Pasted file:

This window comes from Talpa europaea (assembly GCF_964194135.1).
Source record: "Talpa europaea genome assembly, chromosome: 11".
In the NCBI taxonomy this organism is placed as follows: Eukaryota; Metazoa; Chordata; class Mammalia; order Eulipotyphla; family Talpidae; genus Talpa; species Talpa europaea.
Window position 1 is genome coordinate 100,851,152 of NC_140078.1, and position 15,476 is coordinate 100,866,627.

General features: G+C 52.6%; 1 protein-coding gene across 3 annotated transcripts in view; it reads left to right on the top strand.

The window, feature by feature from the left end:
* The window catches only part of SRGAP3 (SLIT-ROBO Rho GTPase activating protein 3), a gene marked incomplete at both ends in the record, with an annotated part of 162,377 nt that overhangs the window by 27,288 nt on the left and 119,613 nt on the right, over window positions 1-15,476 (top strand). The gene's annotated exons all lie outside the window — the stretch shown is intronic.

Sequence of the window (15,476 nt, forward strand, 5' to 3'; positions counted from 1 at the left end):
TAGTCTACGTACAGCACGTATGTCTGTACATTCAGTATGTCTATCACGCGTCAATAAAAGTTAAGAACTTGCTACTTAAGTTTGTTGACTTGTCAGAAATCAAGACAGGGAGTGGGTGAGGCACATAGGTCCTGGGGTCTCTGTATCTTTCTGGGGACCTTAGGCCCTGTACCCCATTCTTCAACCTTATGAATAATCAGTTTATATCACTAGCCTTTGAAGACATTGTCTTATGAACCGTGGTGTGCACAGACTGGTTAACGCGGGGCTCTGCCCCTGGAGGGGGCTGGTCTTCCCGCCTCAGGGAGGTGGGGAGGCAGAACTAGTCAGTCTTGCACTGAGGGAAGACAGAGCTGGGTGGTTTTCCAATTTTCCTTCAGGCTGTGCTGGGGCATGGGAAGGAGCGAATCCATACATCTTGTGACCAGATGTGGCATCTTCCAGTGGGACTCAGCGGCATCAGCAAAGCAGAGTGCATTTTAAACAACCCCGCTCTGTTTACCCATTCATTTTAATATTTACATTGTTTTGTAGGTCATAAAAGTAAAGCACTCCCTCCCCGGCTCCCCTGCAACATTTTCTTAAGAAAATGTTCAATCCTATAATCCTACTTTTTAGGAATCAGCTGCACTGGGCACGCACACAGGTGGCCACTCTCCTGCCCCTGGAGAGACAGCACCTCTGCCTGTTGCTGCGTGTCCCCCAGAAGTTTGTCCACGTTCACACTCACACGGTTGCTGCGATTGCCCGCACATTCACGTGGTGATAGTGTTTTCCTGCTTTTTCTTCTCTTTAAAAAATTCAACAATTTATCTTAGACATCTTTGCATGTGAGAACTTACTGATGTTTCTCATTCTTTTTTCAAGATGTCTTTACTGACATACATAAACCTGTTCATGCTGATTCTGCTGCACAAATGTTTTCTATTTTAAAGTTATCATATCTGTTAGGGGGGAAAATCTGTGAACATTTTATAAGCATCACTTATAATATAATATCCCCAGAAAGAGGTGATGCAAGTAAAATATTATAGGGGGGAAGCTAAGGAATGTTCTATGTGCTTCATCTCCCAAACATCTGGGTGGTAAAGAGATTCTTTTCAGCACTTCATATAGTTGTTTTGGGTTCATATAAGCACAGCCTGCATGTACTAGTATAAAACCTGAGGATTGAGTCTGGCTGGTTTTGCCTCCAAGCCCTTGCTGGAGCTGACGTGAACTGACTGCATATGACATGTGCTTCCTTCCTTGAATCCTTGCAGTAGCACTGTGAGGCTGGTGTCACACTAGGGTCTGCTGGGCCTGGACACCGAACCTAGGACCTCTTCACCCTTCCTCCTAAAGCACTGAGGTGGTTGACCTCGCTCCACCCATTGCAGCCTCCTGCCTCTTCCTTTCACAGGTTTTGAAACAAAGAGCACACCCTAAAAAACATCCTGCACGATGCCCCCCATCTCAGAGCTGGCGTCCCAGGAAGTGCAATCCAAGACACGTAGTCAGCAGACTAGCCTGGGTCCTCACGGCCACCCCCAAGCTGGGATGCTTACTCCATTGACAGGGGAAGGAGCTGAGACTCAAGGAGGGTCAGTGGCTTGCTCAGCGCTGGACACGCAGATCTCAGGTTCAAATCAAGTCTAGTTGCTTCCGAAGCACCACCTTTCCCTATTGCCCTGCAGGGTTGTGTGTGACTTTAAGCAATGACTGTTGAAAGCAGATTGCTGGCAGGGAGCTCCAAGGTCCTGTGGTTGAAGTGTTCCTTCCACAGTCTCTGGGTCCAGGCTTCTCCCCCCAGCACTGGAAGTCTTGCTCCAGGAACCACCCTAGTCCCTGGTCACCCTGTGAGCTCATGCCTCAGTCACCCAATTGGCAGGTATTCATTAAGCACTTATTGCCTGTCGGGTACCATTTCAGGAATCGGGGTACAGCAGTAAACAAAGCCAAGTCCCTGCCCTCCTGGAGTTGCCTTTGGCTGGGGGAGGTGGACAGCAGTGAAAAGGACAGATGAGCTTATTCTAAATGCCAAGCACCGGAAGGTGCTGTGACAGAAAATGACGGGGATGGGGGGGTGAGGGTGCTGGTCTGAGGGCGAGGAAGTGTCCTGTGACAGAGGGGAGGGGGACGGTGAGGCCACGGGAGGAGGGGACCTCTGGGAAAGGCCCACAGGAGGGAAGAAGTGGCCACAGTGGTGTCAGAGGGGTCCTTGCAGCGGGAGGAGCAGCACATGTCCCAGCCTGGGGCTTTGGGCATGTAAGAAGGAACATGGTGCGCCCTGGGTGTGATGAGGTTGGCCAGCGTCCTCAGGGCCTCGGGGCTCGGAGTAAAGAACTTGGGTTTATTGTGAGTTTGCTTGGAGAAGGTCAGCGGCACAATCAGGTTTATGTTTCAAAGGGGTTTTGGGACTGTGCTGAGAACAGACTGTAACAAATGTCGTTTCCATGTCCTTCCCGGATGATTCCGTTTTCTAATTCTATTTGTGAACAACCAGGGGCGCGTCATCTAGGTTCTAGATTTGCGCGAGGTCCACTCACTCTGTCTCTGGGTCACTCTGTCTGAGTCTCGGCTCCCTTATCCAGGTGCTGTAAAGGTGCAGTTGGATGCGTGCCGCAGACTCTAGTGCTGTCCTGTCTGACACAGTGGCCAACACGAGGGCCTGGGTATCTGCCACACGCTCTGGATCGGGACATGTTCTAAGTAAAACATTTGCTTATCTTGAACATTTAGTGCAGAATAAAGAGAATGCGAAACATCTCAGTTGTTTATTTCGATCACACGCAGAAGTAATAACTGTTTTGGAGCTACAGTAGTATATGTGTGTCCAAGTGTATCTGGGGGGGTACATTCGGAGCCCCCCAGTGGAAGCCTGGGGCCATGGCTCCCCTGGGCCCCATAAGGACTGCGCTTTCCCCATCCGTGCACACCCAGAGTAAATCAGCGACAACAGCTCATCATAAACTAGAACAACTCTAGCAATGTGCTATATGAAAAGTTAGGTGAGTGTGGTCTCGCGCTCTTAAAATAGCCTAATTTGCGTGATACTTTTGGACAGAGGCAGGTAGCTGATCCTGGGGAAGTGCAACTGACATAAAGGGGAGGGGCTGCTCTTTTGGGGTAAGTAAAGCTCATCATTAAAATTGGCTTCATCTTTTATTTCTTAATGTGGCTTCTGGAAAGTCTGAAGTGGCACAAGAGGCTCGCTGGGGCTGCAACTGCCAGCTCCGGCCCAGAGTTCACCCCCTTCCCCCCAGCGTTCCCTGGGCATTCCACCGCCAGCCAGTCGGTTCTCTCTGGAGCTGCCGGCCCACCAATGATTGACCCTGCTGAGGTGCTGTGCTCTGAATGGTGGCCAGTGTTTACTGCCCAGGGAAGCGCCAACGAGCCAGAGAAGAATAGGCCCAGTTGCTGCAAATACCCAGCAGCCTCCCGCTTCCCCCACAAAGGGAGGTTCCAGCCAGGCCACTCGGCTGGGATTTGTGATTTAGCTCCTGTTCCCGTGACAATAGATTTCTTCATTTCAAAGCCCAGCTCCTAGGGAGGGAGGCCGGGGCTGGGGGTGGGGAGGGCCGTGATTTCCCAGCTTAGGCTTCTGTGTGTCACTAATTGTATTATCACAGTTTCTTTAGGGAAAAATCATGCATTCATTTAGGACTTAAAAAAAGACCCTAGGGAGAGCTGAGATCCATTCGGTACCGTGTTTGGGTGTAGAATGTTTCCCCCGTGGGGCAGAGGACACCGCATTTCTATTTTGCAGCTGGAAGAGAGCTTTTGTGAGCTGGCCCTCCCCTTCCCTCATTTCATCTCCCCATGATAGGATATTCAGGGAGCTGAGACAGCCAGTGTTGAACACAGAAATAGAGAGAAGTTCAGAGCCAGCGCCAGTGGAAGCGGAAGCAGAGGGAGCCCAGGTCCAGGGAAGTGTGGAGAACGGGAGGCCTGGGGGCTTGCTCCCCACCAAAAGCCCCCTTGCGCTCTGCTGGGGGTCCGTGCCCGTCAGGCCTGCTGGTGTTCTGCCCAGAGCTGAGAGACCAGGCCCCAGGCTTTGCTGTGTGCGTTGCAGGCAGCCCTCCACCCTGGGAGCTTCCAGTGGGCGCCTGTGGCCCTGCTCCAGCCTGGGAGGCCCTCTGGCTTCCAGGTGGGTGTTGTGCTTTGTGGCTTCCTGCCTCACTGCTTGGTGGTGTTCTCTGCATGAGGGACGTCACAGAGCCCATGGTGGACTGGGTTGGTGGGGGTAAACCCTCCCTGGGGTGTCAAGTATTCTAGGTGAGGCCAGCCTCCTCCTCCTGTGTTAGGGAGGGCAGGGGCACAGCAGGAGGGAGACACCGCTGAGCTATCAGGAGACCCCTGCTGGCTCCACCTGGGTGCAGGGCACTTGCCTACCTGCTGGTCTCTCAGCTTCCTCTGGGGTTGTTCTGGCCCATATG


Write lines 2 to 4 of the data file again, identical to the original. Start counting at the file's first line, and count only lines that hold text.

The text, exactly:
Source record: "Talpa europaea genome assembly, chromosome: 11".
In the NCBI taxonomy this organism is placed as follows: Eukaryota; Metazoa; Chordata; class Mammalia; order Eulipotyphla; family Talpidae; genus Talpa; species Talpa europaea.
Window position 1 is genome coordinate 100,851,152 of NC_140078.1, and position 15,476 is coordinate 100,866,627.